Survey revealing number of empty shops in West Hampstead sparks concern

Mark Hutton and Virginia Berridge outside one of the empty shops in Mill Lane in West Hampstead

Mark Hutton and Virginia Berridge outside one of the empty shops in Mill Lane in West Hampstead - Credit: Archant

The side streets of West Hampstead are beleaguered with boarded-up shops and empty windows, a new survey has revealed.

In the first complete survey of Mill Lane, parts of Finchley Road and Fortune Green, figures show that some buildings have been left untouched for more than two years, sparking a debate over their future as residents call for action.

Mark Hutton, a member of West Hampstead Amenity and Transport group (WHAT) tallied all the commercial spaces in the area last month, and was surprised to learn that 15 per cent of the shops in Mill Lane lie empty.

In comparison, West End Lane, has only five per cent of shops unoccupied. Mr Hutton said: “Most of the concern raised locally was about Mill Lane – people here are worried about the empty shops and there’s a bit of debate as to what should happen.

“If we allow some to be converted into housing, we could make a contribution towards the housing crisis, which is a terrible thing What happens if the area gets worse and becomes run-down? People won’t come shopping.”

Virginia Berridge, chairman of WHAT, said part of the problem is shops on side-streets do not benefit from passing trade.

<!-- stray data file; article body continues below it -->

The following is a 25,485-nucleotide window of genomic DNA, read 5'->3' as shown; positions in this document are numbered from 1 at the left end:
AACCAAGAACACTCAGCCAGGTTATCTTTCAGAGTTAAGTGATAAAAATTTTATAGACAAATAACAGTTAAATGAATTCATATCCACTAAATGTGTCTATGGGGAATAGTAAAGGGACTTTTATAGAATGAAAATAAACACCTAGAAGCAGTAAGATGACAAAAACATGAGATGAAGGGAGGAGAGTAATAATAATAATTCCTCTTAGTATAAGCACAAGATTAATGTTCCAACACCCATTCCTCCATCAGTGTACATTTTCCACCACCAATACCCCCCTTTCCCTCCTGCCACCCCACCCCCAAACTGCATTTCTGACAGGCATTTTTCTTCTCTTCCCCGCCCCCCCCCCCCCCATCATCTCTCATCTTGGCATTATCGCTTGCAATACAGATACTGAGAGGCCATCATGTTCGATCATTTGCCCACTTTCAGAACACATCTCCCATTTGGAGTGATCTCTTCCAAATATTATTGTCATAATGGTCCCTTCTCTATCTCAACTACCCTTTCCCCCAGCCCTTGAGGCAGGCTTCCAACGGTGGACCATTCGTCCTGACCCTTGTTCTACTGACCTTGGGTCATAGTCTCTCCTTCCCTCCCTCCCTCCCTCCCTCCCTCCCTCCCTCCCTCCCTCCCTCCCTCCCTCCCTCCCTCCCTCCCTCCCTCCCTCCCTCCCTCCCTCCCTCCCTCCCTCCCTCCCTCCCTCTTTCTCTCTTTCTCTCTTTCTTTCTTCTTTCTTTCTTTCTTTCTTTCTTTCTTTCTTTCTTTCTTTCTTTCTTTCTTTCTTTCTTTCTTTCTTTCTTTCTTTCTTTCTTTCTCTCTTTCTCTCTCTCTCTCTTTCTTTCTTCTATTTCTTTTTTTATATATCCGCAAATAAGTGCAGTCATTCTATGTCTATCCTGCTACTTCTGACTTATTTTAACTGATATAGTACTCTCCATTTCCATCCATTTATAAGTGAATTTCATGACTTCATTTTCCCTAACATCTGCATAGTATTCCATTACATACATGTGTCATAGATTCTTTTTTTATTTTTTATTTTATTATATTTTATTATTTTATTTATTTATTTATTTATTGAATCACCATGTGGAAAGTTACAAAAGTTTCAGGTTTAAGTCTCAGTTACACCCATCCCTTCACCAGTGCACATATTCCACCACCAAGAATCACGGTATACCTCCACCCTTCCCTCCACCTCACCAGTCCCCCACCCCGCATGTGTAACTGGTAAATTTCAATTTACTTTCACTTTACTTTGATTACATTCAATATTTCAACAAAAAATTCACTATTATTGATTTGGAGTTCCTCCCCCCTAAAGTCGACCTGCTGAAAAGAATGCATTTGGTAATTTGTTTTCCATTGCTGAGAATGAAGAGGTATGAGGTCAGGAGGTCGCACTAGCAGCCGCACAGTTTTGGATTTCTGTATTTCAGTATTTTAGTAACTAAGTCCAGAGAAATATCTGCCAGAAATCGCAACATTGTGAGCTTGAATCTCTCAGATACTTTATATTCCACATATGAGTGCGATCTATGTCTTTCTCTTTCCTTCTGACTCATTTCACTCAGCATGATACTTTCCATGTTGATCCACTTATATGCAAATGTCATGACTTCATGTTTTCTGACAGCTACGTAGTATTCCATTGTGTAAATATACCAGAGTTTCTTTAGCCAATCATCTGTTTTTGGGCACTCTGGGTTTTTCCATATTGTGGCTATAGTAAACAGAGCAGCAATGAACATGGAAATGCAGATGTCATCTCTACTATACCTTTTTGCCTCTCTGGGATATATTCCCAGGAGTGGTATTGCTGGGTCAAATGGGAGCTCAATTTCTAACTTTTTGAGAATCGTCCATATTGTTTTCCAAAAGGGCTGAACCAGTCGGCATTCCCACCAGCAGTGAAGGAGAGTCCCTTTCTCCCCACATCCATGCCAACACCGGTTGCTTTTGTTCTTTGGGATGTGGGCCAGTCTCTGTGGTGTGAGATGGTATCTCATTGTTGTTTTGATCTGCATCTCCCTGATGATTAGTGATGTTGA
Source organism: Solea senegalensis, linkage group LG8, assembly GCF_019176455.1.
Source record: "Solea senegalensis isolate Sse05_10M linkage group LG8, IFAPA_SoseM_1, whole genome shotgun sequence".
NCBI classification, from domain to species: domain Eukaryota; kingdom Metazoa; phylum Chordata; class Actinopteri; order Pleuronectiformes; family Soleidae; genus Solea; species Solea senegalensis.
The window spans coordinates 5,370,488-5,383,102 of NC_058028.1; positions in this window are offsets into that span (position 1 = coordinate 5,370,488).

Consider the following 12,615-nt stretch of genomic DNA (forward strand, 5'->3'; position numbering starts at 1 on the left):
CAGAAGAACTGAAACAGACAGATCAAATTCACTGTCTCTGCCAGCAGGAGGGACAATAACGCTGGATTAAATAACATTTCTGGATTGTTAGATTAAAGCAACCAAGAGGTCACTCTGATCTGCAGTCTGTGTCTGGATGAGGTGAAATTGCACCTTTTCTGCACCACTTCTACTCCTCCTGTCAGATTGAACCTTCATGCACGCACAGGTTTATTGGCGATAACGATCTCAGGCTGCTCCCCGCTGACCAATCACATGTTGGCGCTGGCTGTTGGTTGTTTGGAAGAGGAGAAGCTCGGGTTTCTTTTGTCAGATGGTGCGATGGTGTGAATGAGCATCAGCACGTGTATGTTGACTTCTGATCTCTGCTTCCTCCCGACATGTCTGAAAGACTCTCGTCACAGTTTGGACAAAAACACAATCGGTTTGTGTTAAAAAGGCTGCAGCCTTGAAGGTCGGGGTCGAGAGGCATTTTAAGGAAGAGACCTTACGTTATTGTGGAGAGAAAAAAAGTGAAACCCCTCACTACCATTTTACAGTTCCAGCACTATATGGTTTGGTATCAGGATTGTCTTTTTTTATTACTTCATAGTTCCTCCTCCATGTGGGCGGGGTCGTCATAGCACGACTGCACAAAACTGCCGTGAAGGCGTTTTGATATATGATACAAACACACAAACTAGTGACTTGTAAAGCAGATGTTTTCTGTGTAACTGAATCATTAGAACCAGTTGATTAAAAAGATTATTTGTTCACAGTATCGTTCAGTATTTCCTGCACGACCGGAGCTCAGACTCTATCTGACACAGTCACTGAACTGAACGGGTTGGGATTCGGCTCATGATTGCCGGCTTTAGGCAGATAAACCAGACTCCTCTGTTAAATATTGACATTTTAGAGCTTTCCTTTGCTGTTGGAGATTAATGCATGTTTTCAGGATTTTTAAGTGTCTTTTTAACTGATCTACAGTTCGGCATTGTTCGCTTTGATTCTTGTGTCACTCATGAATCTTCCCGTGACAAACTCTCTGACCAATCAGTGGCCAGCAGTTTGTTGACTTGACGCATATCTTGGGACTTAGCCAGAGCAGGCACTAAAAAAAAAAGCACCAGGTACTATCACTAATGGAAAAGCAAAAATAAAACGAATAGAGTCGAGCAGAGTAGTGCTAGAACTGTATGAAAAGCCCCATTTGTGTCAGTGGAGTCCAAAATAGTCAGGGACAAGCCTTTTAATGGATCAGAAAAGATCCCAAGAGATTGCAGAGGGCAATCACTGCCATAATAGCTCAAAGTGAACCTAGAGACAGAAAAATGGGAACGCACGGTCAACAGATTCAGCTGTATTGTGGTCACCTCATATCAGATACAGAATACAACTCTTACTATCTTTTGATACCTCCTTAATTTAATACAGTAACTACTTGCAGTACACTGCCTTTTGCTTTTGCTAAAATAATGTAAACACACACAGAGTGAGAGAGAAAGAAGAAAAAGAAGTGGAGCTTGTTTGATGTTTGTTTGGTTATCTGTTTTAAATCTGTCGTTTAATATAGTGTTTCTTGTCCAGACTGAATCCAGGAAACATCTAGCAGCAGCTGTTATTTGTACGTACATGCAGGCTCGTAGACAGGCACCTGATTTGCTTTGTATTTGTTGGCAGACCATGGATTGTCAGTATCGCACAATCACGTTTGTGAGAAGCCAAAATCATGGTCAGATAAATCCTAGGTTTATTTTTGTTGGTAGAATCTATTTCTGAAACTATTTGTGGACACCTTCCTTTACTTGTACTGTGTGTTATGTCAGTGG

“There are some good shops and restaurants on Mill Lane, but that doesn’t mean much when no one is walking by,” she said.

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“The small Sainsbury’s and Tesco on West End Lane have been a success and helped other shops, but they’re never going to open on Mill Lane because not enough people walk past.”

She added that the internet has also changed the way people spend their money, with shops like The Village Haberdashery in Mill Lane now only opening on weekends because most of their business is online.

However James Earl, chairman of Fortune Green and West Hampstead Development Forum, which is bidding to be formally recognised by Camden Council, said that their research has reached a different conclusion.

“People are keen to have restaurants and shops because they want a lively commercial centre,” he said. ‘‘Converting those ground floor units into housing isn’t supportive of a vibrant centre.”

Independent shop owners have said that although there is less foot-fall around Mill Lane, other business models have helped them stay afloat and they are not struggling.

Kate Rader, owner of Achille Florist, said: “We can do events outside the area so it is a bit different for us, but compared to the flower stalls next to Tube stops, we don’t get that kind of business.”

Andrea Zani, who opened his independent wine shop 18 months ago, supports converting some of the empty shops into housing.

“It’s not always busy,” he said. “You don’t get what you get on West End Lane, but here rents cost one third of the price.’’

“If there were more people living here, I would of course get more customers.”